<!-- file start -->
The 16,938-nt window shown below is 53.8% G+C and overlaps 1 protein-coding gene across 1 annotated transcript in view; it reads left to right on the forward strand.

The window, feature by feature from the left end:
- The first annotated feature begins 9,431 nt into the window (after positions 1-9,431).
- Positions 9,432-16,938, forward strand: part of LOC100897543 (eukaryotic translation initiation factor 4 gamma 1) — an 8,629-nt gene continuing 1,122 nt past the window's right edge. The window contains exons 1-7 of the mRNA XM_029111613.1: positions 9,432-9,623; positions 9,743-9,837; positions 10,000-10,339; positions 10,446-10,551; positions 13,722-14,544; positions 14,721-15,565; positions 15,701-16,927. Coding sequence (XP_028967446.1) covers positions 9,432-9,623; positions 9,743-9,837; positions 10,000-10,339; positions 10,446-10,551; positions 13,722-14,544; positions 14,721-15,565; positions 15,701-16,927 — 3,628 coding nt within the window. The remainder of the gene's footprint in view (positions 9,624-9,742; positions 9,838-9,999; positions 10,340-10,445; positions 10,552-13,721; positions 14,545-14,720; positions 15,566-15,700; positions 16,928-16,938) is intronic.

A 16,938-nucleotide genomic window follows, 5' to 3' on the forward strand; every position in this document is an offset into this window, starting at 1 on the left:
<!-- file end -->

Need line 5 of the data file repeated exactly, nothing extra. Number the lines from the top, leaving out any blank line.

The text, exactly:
A 16,938-nucleotide genomic window follows, 5' to 3' on the forward strand; every position in this document is an offset into this window, starting at 1 on the left: